By the time I arrived at the truly lovely edging, my pretty little shawl had mutated into a blanket/car cover...I mean, I should have had some idea that things were getting out of hand when I used up the 1400 yards in the original ball about a third of the way into the border.



Be that as it may, the final piece measures 96" across the top and 54 inches deep...sufficient to keep any two people or a station wagon warm on a cold day.


The lovely color gradient isn't apparent when the shawl is lying flat, but you can see it in this photo:


 If I were going to knit it again (fat chance), I would go with five repeats each of Laminaria and Echo Flowers. It would still be a large undertaking, but I probably could have completed it with the original yarn and beads.

29 comments:

Elizabeth said...

I think your shawl (station wagon cover) is gorgeous! I can imagine you snugly wrapped up like a cocoon while bracing yourself against a strong wind.

Kathy said...

That is really amazing, and lovely. I can't imagine sticking with it through all those challenges, so you get extra points!

Katie K said...

That is truly amazing.

Cindy/KS said...

Beautiful!

Soo said...

What a lovely pattern - and gorgeous result. :)

Expression Fiber Arts said...

Holy cow! It's stunning and ginormous and I love it!

mlemmonsdesigns.com said...

I love your modifications on this pattern. I have issues with knitting the same thing over and over so I completely understand. This is beautiful! Please, please show us a shot with it on so I can see how big it turned out.

Cecilia said...

Two of my favourite shawls in one! And the border i wonderful! Really beautiful!

blandina (aracne) said...

Holy Merlin, this is a piece of art!
Thank you for explaining how you made it, it is inspirational.

miekes said...

I truelly enjoyed your tale of a shawl! You could perhaps hang it as a curtain in front of a window? I think it's really lovely!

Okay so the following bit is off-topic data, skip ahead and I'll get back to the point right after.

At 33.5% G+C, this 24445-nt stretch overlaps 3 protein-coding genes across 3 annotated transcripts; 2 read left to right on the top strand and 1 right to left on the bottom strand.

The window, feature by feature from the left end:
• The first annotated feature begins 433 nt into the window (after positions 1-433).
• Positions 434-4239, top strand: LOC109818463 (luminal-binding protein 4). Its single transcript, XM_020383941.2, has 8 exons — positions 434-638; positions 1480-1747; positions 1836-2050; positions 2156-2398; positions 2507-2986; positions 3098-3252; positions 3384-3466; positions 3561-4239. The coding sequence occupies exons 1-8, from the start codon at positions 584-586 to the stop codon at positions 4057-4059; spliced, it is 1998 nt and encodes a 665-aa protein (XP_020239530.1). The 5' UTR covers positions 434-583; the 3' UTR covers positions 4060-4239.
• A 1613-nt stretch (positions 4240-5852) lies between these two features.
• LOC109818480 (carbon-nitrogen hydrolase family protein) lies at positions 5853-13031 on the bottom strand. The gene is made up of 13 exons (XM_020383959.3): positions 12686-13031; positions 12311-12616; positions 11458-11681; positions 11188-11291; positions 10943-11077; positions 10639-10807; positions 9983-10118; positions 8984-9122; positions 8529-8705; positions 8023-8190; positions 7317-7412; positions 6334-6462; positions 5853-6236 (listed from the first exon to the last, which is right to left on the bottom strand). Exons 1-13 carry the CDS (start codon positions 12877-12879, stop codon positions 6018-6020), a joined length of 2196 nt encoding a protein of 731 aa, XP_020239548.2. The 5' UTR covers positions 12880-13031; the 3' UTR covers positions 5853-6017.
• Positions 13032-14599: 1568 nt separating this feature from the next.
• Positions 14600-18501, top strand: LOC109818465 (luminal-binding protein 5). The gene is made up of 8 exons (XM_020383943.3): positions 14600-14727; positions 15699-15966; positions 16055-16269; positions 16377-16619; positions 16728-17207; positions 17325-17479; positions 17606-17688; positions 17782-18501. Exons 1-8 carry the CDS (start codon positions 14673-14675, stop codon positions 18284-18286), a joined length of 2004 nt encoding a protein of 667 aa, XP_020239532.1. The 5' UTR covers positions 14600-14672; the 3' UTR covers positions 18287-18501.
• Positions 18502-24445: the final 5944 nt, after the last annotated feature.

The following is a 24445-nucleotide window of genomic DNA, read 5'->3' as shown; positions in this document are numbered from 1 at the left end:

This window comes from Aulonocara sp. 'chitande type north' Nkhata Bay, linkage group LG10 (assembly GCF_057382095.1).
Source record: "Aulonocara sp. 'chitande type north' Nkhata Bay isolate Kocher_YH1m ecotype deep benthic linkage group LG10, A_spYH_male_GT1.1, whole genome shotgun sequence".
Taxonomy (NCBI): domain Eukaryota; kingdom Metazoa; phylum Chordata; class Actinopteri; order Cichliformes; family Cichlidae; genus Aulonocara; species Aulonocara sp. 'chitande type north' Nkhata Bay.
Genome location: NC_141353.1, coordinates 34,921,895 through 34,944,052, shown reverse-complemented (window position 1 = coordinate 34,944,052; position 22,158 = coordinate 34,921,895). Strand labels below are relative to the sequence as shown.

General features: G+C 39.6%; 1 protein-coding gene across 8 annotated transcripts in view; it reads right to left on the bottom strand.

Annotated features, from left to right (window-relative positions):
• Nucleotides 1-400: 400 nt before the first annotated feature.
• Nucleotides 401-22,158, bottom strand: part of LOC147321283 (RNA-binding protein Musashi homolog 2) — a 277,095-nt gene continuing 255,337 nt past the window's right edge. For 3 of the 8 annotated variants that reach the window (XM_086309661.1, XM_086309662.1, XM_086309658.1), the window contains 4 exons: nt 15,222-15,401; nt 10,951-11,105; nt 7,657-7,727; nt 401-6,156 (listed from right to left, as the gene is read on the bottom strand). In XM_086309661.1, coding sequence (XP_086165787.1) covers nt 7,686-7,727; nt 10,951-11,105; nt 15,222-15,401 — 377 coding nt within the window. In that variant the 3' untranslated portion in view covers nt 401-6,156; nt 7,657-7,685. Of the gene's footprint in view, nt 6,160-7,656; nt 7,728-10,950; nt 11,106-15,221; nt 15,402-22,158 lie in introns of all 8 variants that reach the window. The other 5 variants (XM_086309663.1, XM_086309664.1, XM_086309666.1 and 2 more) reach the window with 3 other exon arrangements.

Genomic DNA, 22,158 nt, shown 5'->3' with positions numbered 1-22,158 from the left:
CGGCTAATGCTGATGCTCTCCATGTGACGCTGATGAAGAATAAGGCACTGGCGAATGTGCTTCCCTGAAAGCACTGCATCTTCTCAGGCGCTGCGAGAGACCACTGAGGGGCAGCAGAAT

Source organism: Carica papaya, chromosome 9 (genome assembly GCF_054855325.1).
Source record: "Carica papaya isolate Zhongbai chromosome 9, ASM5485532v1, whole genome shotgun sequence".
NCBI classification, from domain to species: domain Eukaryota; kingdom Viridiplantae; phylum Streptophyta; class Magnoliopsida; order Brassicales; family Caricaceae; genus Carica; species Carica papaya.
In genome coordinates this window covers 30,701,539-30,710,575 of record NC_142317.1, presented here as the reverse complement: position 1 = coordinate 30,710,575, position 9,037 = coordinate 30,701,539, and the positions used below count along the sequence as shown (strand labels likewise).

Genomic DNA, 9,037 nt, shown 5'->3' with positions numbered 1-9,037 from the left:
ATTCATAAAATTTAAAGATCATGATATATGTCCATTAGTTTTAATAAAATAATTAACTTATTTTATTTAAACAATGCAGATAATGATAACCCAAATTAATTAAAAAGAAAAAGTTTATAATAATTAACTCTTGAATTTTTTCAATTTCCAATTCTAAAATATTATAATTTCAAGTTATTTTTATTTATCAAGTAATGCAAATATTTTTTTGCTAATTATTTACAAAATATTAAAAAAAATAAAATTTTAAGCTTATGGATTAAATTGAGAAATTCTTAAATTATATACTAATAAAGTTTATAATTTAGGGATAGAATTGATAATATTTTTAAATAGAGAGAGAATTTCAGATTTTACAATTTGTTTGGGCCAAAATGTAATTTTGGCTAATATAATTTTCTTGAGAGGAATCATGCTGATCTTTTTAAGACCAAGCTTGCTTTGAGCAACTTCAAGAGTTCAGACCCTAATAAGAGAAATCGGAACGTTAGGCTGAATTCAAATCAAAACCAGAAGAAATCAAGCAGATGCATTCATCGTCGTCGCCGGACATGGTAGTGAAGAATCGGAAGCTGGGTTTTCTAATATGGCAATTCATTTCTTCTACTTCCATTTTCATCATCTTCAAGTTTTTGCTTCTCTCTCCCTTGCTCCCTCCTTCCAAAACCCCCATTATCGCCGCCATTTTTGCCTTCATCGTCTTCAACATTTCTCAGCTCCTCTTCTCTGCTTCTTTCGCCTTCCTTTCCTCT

PenCraft said...

Stunning. And huge. I love the color gradient. Amazing work, as always!!!

Lil' Kim said...

that is just beautiful!!!
-Sugarmomma on rav

Bethieee said...

That is absolutely gorgeous. Also mind-boggling. Congratulations!

Yarn Changer said...

That is amazing. Love the beads on it.

Nik said...

That is beautiful. Seriously.

yarnlot said...

Your story is like a tale about the discovery of some unknown land, and in a certain way it is...

steelwool said...

Beautiful, beautiful shawl. Your perseverance is an inspiration as well.

Laritza said...

I don't know what it is I like most, the stitch patterns, the beads the edge, the yarn. It is amazingly beautiful!

Monika said...

This shawl is a work of art!

Jane said...

Runaway shawl!!!! Beautiful and gigantic too! It really is lovely though the math involved makes my tiny brain hurt:-)

karen said...

9That is truly lovely! Kaen

karen said...

arkpub

karen said...

Truly lovely, Karen

karen said...

Truly lovely, Karen

karen said...

Truly lovely, Karen

desert tyrtle said...

How did you block something that large?

daphne said...

That is one beautiful shawl. Congratulations.

Blue Llama said...

This is so pretty! And is even more beautiful as you made your own design patterns. Amazing, I don't know that I would have the patience with size 2 needles!

Great work!

Blue Llama said...

This is so pretty! And is even more beautiful as you made your own design patterns. Amazing, I don't know that I would have the patience with size 2 needles!

Great work!